Too many coincidences
Archaeological findings show that in the space of a few
centuries, many of the first sophisticated civilisations
An artist's impression of a large meteor entering Earth's atmosphere
A detailed collection of features and king lists covering all of this
The Old Kingdom in Egypt fell into ruin. The Akkadian
culture of Mesopotamia, possibly the world's first empire,
collapsed. Settlements in the ancient Levant, gone. Mesopotamia,
Earth's original breadbasket, dust .
At around the same time, a period called the Early Bronze Age,
apocalyptic writings appeared, fuelling religious beliefs that
The Epic of Gilgamesh describes the fire, brimstone and flood of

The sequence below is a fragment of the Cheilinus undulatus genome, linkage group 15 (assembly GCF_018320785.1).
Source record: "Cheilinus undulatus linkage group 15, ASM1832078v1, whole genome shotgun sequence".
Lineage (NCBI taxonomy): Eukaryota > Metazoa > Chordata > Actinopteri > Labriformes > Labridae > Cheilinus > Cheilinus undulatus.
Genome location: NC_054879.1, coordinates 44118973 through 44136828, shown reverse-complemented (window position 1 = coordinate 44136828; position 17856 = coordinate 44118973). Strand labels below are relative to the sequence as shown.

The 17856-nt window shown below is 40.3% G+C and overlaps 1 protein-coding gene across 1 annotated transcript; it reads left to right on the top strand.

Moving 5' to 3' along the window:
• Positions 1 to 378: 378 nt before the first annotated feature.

possibly mythical events. Omens predicting the Akkadian collapse
preserve a record that "many stars were falling from the sky." The
"Curse of Akkad," dated to about 2200 BC, speaks of "flaming
potsherds raining from the sky."
Roughly 2000 years later, the Jewish astronomer Rabbi bar
Nachmani created what could be considered the first impact theory:
that Noah's Flood was triggered by two "stars" that fell from the
sky. "When God decided to bring about the Flood, He took two stars
from Khima, threw them on Earth, and brought about the Flood."
 While the Old Kingdom did
collapse at the end of the 22nd century BC, and there was a
general climate-induced collapse in Mesopotamia at around the
same time, the evidence for the Levant is much less clear due to
the fact that there is little documented evidence from many of
the small city states which existed there. The writer uses the
term 'ancient Israel' instead of the Levant, which makes the